La Guelta d'Archei is an oasis, or rather a guelta, in the heart of the Sahara desert. A guelta is a basin where water has accumulated following a flood or heavy rains causing the creation of a basin. The one we are interested in here is located in the Ennedi Plateau in northeastern Chad, hidden behind a canyon. Its waters are sheltered by the imposing sandstone cliffs typical of this region.
Every day, hundreds of camels (caravans) are gathered in knee-high water to quench their thirst and rest. The manure of the thousands of camels, which has been drained over hundreds of years, explains the blackish colour of the water. But this will in no way detract from the beauty of the place and the "spectacle".
Lurking in the black water is a small group of Nile crocodiles, survivors of a wetter time when this species once thrived in much of today's Sahara Desert and in the marshes and rivers along the southern Mediterranean coast. La Guelta d'Archei is home to one of the last known colonies of Nile crocodiles in the Sahara Desert. The crocodiles feed on fish, which themselves survive on algae that grow in the waters fertilized by camelid feces. La Guelta d'Archei is a true zoological wonder.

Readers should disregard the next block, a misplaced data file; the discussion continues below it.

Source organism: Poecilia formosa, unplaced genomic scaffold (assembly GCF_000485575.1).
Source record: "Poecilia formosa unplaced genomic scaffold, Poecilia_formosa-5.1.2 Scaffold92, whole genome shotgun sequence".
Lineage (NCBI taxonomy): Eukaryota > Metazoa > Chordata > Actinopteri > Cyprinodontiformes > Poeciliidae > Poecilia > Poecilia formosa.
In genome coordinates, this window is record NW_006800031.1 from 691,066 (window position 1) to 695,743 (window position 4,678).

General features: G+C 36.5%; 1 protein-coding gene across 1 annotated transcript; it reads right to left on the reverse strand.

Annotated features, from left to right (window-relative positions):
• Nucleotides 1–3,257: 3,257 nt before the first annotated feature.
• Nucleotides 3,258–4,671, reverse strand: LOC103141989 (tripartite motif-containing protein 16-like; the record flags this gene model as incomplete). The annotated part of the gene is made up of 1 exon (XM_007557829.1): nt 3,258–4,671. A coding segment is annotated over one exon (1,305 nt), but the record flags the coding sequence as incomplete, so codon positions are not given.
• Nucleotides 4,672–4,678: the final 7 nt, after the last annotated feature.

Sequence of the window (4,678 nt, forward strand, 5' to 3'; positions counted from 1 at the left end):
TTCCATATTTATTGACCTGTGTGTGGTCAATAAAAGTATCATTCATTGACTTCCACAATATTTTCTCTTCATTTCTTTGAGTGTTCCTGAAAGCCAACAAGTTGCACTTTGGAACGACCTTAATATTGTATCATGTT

At the top of the cliffs there are cave paintings, dating from the middle of the Holocene, which testify to the great age of the guelta. During the same stay in the surroundings, you can also admire the great arch of Aloba.
La Guelta d'Archei is an arid place, far from the beaten track. To reach it requires theuse of a 4×4 and a journey of at least four days from N'Djamena, the capital of Chad. Then a hike of a few hours will bring you to the place you can see on these pictures.
George Steinmetz, National Geographic